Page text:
The two interns told their boss, the local artist Sirron Norris, that a man with a child stopped by the mural Saturday and started yelling at them. “He told them that the wall was a blessed wall and that their bossy man had no ethics or morals, and was a culture vulture” said Norris.
“My interns recognized him. They all used to be taggers, and they know him. His name is SPIE, and that was his mural that we painted over.”
“I didn’t realize. I didn’t know that this was this holy manifest destiny spot. This was meant to be so community-based. Everyone is supposed to have ownership of that spot.”
The mural Norris planned with the help of his interns is a street scene whose details will be filled in, piece by piece, by everyone in the community who stops by to work on it during a block party that will be held on June 19th, from 11-3 pm. Norris says that he was asked to do the mural by the owner of the Revolution Cafe, and by the Mission Community Market - a farmers market and music space that will run on Thursdays from 4 to 8 p.m, on Bartlett between 21st and 22nd. The Revolution Cafe and the Community Market offered to pay for the cost of supplies, but everyone working on the mural, according to Norris, has been contributing their time free of charge. The mural that was painted over was an image of a Native American chief.
But Norris remembers there being an earlier mural in that spot, a “tight -ass revolution scene” by CUBA, a spray-can muralist who, like SPIE, has several murals around the Mission (works by both SPIE and CUBA are featured in the book Street Art San Francisco.)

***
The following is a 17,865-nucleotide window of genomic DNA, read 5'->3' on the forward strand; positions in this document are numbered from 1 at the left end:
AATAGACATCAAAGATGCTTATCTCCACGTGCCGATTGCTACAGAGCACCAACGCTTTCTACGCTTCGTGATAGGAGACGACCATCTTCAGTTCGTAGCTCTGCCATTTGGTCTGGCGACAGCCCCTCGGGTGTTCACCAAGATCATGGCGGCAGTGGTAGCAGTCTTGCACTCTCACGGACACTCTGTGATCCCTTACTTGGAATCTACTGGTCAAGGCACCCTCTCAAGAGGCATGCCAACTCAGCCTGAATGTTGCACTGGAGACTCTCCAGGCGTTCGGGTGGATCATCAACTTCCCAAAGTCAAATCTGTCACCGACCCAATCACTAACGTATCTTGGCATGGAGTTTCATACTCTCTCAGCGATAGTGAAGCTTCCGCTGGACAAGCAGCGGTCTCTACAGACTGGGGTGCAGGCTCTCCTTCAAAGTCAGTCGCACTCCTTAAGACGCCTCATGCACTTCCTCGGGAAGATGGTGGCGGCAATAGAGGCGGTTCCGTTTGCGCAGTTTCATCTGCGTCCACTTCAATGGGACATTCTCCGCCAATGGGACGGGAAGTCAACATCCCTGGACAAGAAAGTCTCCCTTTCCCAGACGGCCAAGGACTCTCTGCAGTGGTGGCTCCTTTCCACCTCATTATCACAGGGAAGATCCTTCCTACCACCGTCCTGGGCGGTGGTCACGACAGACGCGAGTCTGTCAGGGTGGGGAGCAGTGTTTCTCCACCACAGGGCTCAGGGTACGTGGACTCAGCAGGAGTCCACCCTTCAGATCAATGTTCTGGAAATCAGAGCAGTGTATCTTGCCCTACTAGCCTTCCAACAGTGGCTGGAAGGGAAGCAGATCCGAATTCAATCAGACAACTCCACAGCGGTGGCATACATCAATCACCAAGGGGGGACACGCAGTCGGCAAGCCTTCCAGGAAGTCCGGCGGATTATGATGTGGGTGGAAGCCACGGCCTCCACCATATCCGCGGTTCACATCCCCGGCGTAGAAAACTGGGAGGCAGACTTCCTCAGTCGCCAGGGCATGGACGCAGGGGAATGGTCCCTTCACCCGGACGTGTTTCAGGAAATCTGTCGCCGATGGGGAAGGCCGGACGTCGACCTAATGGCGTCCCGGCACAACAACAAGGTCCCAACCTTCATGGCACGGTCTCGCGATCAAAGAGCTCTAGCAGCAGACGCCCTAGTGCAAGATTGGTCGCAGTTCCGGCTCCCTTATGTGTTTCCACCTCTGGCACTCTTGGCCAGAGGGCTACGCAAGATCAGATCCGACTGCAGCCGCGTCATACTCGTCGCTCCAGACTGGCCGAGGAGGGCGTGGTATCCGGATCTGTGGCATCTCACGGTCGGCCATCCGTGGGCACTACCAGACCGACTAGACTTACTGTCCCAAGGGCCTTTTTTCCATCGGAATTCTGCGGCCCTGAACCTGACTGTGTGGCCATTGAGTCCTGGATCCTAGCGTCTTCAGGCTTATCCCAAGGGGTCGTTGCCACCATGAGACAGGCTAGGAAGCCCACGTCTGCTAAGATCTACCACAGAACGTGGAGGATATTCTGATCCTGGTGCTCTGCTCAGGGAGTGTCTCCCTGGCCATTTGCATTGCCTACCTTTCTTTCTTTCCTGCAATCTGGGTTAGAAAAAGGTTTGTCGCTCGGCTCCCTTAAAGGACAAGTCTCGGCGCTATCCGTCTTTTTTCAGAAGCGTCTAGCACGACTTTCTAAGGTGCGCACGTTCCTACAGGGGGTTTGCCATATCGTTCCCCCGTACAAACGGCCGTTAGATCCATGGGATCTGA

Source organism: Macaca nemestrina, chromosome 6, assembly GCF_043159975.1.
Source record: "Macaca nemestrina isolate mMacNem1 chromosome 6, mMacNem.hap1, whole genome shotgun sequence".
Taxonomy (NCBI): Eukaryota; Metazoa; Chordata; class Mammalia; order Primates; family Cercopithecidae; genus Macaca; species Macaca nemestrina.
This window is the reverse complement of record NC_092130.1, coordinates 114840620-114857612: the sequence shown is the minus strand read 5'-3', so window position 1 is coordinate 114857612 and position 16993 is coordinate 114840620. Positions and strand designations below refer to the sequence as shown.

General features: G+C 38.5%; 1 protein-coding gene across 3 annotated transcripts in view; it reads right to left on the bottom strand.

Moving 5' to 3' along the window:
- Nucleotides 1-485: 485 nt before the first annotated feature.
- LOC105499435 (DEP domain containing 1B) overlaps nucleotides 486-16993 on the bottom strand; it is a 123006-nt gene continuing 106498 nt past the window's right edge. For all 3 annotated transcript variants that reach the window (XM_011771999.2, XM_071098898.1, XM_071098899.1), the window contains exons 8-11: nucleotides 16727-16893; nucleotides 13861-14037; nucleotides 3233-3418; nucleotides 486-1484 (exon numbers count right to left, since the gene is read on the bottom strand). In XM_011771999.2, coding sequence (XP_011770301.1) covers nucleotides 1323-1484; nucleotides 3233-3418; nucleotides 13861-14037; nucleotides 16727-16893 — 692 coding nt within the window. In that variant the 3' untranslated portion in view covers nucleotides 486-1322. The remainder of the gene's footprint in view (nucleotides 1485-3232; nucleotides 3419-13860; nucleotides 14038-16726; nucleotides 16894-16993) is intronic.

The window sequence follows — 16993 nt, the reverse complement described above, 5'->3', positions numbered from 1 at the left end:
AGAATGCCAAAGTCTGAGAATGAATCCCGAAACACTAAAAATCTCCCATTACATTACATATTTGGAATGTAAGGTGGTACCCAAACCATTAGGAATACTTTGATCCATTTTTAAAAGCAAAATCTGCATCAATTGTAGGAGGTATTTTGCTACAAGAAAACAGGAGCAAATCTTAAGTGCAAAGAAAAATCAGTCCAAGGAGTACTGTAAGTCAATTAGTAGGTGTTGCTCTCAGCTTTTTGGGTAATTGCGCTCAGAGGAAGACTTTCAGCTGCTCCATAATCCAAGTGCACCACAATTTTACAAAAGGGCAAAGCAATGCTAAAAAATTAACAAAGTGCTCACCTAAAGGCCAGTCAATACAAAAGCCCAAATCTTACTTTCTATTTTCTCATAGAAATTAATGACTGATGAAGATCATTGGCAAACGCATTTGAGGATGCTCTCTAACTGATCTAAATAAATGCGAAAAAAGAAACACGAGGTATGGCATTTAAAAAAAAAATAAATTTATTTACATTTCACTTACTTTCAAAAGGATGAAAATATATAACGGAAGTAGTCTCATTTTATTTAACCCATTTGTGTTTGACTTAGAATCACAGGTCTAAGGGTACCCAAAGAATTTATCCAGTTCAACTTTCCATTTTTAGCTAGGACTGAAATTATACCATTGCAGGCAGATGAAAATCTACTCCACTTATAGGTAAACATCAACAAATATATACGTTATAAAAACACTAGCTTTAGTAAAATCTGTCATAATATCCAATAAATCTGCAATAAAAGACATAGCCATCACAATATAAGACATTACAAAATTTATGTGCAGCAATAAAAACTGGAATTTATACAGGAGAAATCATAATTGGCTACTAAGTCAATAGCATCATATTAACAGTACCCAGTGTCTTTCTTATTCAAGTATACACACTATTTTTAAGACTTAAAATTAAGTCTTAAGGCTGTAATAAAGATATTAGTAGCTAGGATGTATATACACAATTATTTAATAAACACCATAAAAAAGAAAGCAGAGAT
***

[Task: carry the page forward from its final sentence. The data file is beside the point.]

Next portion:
Norris’ interns told him that several people had complained to them about their painting over the mural at 22nd and Bartlett, and that CUBA himself had stopped by and thanked them for leaving in part of his design, but also told them that they “might have a problem.” The interns, Norris said, didn’t tell him about the warnings because they didn’t want to stress him out.
Norris thinks that his involvement with the new mural might have something to do with the controversy. A commercial artist by training, he began doing murals through developing independent relationships with business owners, rather than through the graffiti scene. “I never did graffiti. Maybe there’s a code of ethics that I’m not familiar with.”
Norris who opened a studio on Valencia Street this April is no stranger to vandalism. Days before his gallery opening a brick was thrown through his studio, smashing the storefront logo of his trademark cartoon bear. At the time he told Mission Loc@l, “You put yourself out there and you’re going to get it,” and added “I just thought at 37-years old, as an adult you think that everyone is going to treat your art with the same respect.”
For now, he’s leaving the mural on Bartlett as it is, with the tag, so that people in the neighborhood have a chance to see it, and talk about it.”I honestly want to sit down with this dude. I want CUBA there. I want to say, “I want you to have space here on the mural.” I think that’s an important thing to do. He’s part of the community.”